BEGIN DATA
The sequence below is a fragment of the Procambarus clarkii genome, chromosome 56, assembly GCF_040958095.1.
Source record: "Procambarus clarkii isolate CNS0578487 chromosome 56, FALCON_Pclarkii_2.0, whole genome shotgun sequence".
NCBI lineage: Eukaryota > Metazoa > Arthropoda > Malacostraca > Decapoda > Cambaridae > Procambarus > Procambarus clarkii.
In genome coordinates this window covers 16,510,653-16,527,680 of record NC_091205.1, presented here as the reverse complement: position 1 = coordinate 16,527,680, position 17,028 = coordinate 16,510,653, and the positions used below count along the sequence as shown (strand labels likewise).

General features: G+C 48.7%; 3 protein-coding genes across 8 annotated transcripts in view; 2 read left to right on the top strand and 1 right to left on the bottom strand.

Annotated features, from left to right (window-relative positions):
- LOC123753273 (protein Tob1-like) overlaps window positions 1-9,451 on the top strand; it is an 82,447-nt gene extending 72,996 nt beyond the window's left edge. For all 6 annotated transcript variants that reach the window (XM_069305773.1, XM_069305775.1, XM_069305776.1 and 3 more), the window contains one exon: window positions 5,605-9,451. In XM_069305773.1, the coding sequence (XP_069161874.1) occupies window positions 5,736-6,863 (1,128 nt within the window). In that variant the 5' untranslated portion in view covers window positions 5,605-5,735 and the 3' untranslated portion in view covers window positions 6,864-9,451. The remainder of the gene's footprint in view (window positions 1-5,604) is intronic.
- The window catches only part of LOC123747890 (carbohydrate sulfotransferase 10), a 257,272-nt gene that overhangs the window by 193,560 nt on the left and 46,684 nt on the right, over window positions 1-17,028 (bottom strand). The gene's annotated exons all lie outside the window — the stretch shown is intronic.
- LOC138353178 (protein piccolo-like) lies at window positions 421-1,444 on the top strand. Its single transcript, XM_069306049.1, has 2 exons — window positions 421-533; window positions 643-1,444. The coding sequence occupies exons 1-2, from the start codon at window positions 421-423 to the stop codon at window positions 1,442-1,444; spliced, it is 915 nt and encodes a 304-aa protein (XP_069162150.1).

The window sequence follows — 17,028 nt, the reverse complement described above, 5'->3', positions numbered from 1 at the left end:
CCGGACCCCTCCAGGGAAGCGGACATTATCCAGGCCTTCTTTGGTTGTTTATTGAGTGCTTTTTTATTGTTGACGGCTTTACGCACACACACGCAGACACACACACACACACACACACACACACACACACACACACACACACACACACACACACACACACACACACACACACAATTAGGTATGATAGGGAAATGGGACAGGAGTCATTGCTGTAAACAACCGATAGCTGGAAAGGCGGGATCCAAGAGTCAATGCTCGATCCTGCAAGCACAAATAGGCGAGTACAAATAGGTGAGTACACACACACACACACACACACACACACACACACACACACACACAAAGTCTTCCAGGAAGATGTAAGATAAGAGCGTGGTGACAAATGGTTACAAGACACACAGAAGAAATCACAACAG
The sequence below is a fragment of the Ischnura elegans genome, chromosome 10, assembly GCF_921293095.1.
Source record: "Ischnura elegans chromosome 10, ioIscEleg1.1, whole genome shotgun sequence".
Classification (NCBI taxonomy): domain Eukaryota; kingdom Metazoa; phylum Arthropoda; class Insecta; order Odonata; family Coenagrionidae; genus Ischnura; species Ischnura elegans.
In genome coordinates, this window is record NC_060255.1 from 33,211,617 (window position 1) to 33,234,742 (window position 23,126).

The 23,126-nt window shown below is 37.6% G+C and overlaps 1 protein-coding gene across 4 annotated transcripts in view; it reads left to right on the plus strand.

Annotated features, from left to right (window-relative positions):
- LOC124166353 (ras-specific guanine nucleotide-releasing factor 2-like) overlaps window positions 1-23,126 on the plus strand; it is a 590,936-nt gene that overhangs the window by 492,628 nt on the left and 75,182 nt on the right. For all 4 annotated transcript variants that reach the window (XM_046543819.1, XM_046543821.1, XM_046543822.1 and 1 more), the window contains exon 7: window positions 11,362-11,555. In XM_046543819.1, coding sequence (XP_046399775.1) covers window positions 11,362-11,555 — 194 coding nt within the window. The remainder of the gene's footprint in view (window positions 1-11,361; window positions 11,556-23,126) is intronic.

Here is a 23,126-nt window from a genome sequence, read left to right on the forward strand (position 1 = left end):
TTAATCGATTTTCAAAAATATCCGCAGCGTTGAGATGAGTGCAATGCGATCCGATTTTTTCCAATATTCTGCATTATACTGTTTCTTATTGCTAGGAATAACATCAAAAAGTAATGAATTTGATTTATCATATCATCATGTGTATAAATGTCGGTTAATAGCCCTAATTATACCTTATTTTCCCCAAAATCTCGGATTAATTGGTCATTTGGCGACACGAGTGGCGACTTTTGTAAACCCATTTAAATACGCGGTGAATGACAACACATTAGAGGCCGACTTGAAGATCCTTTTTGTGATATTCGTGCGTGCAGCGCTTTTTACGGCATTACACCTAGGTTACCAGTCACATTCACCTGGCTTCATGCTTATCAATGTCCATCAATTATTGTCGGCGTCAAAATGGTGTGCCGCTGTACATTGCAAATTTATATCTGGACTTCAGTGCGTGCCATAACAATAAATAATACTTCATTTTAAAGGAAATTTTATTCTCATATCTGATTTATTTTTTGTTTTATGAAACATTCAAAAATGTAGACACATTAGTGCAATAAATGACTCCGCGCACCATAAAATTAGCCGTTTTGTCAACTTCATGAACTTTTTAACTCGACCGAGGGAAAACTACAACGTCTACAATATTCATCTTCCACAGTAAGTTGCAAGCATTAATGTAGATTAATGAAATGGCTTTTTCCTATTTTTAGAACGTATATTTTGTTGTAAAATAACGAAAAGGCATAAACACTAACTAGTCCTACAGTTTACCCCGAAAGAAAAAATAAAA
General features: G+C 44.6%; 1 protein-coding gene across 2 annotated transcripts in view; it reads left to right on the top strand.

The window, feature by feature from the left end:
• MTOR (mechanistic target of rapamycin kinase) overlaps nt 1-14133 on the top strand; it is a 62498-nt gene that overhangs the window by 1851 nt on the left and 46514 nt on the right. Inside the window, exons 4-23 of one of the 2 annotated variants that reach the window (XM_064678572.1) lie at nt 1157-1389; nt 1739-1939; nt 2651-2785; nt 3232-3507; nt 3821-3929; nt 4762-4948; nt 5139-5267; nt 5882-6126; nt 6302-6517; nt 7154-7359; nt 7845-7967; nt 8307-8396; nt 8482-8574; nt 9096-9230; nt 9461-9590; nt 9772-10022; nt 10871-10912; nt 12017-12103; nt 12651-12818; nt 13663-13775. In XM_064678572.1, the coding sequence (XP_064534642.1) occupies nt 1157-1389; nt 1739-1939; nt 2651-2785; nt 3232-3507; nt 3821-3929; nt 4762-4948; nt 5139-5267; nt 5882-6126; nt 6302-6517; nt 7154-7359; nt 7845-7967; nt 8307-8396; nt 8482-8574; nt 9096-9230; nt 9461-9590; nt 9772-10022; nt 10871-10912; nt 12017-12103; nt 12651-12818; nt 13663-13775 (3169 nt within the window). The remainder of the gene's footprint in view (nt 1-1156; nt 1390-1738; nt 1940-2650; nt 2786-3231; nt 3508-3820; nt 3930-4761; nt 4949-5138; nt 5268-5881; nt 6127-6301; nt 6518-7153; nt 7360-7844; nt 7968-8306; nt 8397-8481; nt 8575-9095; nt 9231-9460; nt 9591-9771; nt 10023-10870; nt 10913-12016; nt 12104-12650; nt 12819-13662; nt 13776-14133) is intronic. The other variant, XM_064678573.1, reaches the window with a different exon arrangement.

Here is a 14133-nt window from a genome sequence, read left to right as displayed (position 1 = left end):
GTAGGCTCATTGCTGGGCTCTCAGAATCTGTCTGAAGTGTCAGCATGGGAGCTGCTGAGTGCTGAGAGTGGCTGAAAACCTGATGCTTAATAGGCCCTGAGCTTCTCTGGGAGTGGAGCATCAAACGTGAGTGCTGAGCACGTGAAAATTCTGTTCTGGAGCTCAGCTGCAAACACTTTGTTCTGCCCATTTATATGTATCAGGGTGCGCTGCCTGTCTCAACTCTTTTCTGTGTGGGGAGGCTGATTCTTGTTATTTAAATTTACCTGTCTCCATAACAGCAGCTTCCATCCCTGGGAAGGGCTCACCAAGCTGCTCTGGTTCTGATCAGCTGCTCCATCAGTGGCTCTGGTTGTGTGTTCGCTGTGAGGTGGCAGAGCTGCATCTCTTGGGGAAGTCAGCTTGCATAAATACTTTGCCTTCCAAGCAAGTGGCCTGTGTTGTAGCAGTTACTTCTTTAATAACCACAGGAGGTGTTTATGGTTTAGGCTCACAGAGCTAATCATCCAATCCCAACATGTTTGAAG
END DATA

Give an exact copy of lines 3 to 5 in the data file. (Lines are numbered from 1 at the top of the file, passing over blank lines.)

NCBI lineage: Eukaryota > Metazoa > Arthropoda > Malacostraca > Decapoda > Cambaridae > Procambarus > Procambarus clarkii.
In genome coordinates this window covers 16,510,653-16,527,680 of record NC_091205.1, presented here as the reverse complement: position 1 = coordinate 16,527,680, position 17,028 = coordinate 16,510,653, and the positions used below count along the sequence as shown (strand labels likewise).

General features: G+C 48.7%; 3 protein-coding genes across 8 annotated transcripts in view; 2 read left to right on the top strand and 1 right to left on the bottom strand.